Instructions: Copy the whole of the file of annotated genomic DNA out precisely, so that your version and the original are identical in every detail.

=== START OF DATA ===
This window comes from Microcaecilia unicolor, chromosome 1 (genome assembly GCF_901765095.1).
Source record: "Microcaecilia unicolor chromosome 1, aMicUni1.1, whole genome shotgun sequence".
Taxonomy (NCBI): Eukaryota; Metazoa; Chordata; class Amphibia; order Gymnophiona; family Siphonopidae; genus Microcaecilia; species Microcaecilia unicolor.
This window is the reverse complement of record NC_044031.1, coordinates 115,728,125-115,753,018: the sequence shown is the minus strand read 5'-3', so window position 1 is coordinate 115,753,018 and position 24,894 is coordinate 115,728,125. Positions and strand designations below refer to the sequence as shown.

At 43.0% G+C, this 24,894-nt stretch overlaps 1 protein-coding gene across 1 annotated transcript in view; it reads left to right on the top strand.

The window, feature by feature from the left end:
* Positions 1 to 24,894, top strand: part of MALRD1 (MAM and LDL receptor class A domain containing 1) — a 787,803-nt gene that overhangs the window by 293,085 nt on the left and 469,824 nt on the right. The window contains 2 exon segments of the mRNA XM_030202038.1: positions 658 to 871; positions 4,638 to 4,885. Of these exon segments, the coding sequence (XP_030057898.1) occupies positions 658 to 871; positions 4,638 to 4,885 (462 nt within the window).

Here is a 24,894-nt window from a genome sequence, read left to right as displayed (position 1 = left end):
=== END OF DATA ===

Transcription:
This window comes from Microcaecilia unicolor, chromosome 1 (genome assembly GCF_901765095.1).
Source record: "Microcaecilia unicolor chromosome 1, aMicUni1.1, whole genome shotgun sequence".
Taxonomy (NCBI): Eukaryota; Metazoa; Chordata; class Amphibia; order Gymnophiona; family Siphonopidae; genus Microcaecilia; species Microcaecilia unicolor.
This window is the reverse complement of record NC_044031.1, coordinates 115,728,125-115,753,018: the sequence shown is the minus strand read 5'-3', so window position 1 is coordinate 115,753,018 and position 24,894 is coordinate 115,728,125. Positions and strand designations below refer to the sequence as shown.

At 43.0% G+C, this 24,894-nt stretch overlaps 1 protein-coding gene across 1 annotated transcript in view; it reads left to right on the top strand.

The window, feature by feature from the left end:
* Positions 1 to 24,894, top strand: part of MALRD1 (MAM and LDL receptor class A domain containing 1) — a 787,803-nt gene that overhangs the window by 293,085 nt on the left and 469,824 nt on the right. The window contains 2 exon segments of the mRNA XM_030202038.1: positions 658 to 871; positions 4,638 to 4,885. Of these exon segments, the coding sequence (XP_030057898.1) occupies positions 658 to 871; positions 4,638 to 4,885 (462 nt within the window).

Here is a 24,894-nt window from a genome sequence, read left to right as displayed (position 1 = left end):